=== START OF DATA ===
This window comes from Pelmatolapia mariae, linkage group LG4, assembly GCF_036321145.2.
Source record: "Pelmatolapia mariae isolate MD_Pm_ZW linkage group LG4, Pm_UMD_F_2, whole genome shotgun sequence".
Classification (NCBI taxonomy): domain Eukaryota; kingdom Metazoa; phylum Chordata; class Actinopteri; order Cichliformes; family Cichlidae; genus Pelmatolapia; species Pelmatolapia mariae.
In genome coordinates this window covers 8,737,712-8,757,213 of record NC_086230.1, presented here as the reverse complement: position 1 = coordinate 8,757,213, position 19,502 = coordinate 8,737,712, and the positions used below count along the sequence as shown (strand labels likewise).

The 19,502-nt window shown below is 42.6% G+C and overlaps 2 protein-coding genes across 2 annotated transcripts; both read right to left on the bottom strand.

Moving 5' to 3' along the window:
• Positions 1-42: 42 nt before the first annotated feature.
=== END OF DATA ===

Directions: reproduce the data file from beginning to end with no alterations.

This window comes from Pelmatolapia mariae, linkage group LG4, assembly GCF_036321145.2.
Source record: "Pelmatolapia mariae isolate MD_Pm_ZW linkage group LG4, Pm_UMD_F_2, whole genome shotgun sequence".
Classification (NCBI taxonomy): domain Eukaryota; kingdom Metazoa; phylum Chordata; class Actinopteri; order Cichliformes; family Cichlidae; genus Pelmatolapia; species Pelmatolapia mariae.
In genome coordinates this window covers 8,737,712-8,757,213 of record NC_086230.1, presented here as the reverse complement: position 1 = coordinate 8,757,213, position 19,502 = coordinate 8,737,712, and the positions used below count along the sequence as shown (strand labels likewise).

The 19,502-nt window shown below is 42.6% G+C and overlaps 2 protein-coding genes across 2 annotated transcripts; both read right to left on the bottom strand.

Moving 5' to 3' along the window:
• Positions 1-42: 42 nt before the first annotated feature.